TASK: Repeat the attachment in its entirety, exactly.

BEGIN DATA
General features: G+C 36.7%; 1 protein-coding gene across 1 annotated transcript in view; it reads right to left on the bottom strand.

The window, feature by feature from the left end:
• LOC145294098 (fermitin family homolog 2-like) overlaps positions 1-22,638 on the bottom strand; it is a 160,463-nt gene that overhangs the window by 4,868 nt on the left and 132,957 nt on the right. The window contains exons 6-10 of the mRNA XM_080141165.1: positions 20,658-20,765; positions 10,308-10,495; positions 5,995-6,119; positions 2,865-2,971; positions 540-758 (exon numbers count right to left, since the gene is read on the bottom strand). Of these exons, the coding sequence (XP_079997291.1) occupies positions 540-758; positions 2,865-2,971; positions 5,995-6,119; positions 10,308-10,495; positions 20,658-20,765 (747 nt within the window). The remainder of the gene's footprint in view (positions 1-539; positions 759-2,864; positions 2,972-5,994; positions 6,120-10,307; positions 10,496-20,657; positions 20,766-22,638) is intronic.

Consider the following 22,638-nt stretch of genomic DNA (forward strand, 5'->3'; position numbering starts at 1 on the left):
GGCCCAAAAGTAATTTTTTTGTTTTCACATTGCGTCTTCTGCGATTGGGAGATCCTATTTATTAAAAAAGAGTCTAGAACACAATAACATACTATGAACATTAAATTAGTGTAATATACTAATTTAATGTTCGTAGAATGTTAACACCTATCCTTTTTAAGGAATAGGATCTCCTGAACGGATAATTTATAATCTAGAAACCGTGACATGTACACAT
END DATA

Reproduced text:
General features: G+C 36.7%; 1 protein-coding gene across 1 annotated transcript in view; it reads right to left on the bottom strand.

The window, feature by feature from the left end:
• LOC145294098 (fermitin family homolog 2-like) overlaps positions 1-22,638 on the bottom strand; it is a 160,463-nt gene that overhangs the window by 4,868 nt on the left and 132,957 nt on the right. The window contains exons 6-10 of the mRNA XM_080141165.1: positions 20,658-20,765; positions 10,308-10,495; positions 5,995-6,119; positions 2,865-2,971; positions 540-758 (exon numbers count right to left, since the gene is read on the bottom strand). Of these exons, the coding sequence (XP_079997291.1) occupies positions 540-758; positions 2,865-2,971; positions 5,995-6,119; positions 10,308-10,495; positions 20,658-20,765 (747 nt within the window). The remainder of the gene's footprint in view (positions 1-539; positions 759-2,864; positions 2,972-5,994; positions 6,120-10,307; positions 10,496-20,657; positions 20,766-22,638) is intronic.

Consider the following 22,638-nt stretch of genomic DNA (forward strand, 5'->3'; position numbering starts at 1 on the left):
GGCCCAAAAGTAATTTTTTTGTTTTCACATTGCGTCTTCTGCGATTGGGAGATCCTATTTATTAAAAAAGAGTCTAGAACACAATAACATACTATGAACATTAAATTAGTGTAATATACTAATTTAATGTTCGTAGAATGTTAACACCTATCCTTTTTAAGGAATAGGATCTCCTGAACGGATAATTTATAATCTAGAAACCGTGACATGTACACAT